When the time comes to localize your software to another language, you might need to use the Unicode character U+FEFF byte order mark (BOM), which appears at the beginning of a text stream (file) and signals the text encoding. Why is this needed?
As you might know, computers use a binary encoding: numbers 1 and 0. Computers use a type of MAP, or INDEX, to represent words. Those maps have references, for example:
1010101 refers to the letter a
11111111 refers to the letter b
0101010 refers to the letter c
Why was the BOM created?
As computers were developed in the USA, the first character maps (ASCII – American Standard Code for Information Interchange) contained only a very limited number of characters and did not include accents, Asian and Arabic characters, or symbols. In fact, they had only 256 characters.
Later, developers noticed there were other languages in the world with different letters (characters). New character maps appeared; some of them were based on ASCII and some were not, and so some of them used 01 for both letter A and letter B, but others used 01 only for letter B.
After some time, people realized this was chaos, so UTF-8 character encoding (U for Universal) appeared. It was a complete and extensible character map – it even allowed for customized symbols. However, at the same time, Microsoft developed another character map, ISO-LATIN-1 (not as big and popular as UTF-8), and some index did not match the symbols. In addition, UTF-8 was length-variable, and sometimes it used more bits to represent a character; so when a computer read a document using the word character map, some characters matched and some didn’t.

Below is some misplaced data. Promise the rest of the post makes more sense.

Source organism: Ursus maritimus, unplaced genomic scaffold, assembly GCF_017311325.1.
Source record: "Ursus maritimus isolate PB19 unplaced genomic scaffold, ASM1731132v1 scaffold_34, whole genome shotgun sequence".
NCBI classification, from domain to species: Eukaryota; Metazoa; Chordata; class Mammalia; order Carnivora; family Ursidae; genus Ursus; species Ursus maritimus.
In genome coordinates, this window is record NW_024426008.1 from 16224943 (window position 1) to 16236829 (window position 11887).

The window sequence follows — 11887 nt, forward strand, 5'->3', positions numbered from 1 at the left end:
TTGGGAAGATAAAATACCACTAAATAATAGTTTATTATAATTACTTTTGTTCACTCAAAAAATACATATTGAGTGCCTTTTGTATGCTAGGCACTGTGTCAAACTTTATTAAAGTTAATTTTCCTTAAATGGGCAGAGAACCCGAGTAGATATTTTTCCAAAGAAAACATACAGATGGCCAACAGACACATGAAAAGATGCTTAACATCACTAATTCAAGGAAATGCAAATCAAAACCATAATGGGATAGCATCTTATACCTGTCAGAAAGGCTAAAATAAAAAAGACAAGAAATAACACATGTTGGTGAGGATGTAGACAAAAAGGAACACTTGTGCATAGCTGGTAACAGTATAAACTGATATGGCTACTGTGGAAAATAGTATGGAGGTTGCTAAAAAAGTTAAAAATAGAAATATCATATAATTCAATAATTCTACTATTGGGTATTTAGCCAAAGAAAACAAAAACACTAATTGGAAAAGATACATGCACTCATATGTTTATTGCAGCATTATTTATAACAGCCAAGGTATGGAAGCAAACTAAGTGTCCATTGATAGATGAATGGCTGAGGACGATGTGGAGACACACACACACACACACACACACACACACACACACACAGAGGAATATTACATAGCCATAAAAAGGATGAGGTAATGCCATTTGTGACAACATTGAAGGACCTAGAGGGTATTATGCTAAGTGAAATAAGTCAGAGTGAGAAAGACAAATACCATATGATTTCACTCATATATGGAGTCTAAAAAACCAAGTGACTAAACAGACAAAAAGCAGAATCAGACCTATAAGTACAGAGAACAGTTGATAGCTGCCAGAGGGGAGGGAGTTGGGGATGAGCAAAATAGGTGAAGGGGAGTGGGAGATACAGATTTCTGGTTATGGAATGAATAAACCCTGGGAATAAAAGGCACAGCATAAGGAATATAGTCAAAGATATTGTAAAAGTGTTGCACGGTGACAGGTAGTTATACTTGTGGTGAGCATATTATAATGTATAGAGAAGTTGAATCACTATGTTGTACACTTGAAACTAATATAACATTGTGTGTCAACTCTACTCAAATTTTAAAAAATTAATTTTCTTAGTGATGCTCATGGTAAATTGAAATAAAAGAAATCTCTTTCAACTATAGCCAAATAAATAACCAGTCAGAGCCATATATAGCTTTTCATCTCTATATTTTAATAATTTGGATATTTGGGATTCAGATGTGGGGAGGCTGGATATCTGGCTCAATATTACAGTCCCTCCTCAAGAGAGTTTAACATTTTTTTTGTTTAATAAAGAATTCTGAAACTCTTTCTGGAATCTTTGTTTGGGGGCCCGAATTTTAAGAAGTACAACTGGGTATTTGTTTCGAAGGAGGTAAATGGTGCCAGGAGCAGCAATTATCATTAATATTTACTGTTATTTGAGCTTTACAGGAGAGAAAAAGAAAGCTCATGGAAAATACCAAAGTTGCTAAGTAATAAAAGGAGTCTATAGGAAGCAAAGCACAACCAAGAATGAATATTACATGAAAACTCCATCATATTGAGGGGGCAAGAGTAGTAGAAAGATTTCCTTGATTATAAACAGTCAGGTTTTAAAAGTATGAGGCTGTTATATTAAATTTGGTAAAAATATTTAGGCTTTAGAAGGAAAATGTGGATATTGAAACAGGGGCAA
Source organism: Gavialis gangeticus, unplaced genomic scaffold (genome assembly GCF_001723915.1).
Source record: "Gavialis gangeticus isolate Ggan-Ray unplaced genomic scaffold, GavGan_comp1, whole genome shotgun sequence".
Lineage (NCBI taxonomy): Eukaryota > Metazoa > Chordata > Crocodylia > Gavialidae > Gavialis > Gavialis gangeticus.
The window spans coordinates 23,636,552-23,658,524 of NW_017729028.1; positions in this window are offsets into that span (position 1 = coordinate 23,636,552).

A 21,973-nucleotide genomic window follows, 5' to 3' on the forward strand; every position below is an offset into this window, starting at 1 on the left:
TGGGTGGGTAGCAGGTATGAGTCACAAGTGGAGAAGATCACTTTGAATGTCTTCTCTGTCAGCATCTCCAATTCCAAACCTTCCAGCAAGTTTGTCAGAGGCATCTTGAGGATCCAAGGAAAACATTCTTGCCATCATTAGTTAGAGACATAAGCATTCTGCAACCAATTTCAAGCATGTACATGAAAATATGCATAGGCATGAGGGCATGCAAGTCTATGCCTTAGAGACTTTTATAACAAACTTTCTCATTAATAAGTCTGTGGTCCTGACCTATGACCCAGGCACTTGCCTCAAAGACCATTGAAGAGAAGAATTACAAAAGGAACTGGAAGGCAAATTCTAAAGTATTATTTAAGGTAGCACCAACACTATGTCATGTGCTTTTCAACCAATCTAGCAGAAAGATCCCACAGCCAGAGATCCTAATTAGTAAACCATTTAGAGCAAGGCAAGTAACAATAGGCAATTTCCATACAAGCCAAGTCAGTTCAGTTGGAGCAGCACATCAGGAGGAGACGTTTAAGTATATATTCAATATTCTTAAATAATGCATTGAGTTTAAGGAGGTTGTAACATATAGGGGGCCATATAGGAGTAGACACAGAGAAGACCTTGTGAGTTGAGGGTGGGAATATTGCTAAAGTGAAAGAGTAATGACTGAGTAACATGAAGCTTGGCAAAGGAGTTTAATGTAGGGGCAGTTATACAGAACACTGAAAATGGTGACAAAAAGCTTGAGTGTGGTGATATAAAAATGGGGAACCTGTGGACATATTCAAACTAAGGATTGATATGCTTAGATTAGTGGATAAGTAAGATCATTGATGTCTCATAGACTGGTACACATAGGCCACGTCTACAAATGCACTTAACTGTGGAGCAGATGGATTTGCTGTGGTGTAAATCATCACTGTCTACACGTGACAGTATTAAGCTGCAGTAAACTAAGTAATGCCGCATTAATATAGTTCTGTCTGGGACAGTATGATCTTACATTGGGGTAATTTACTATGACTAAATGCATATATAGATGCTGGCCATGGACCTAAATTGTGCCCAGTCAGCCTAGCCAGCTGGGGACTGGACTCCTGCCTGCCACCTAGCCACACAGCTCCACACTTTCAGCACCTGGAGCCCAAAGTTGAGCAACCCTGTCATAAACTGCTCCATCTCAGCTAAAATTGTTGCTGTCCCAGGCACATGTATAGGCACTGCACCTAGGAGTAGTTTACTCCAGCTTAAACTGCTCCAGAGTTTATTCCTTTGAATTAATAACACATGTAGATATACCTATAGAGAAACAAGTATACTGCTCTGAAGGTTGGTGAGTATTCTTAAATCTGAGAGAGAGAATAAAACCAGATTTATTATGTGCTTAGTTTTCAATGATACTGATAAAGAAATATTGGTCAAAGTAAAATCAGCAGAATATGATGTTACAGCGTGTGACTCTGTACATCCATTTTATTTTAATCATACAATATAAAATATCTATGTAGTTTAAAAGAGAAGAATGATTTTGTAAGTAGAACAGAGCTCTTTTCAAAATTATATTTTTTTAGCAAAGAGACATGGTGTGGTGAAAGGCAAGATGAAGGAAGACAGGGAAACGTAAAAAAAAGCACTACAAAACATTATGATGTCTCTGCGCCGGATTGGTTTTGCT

That is why sometimes you would see a question mark instead of an accented letter, or sometimes two letters instead of the right character (because it was using a shorter character map to read a longer character representation).
When to use the BOM
Okay, now let’s talk about the BOM.
As you may know, some languages are written from right to left – like Arabic, for example. When a computer opens a document encoded with Arabic characters, it does not know where it should start reading (believe me – this is a very complex issue). So the smart guys said: “Let’s add a mark at the beginning of the file that determines if it is RTL.” That’s the Byte Order Mark, or BOM.
The fact is there is no specification of which character set should be used for a specific document. It has to be guessed or reported by another entity.
BOMs are different for UTF-8 and UTF-16, and so a BOM can also be used to determine the encoding of these file types.
Sometimes, a document with a BOM can be used to load the right character map.
So, when do you use a BOM? It really depends on your needs; you might use it when you are using UTF-16 Unicode, or whenever you have an encoding issue (seeing weird characters on the generated files).
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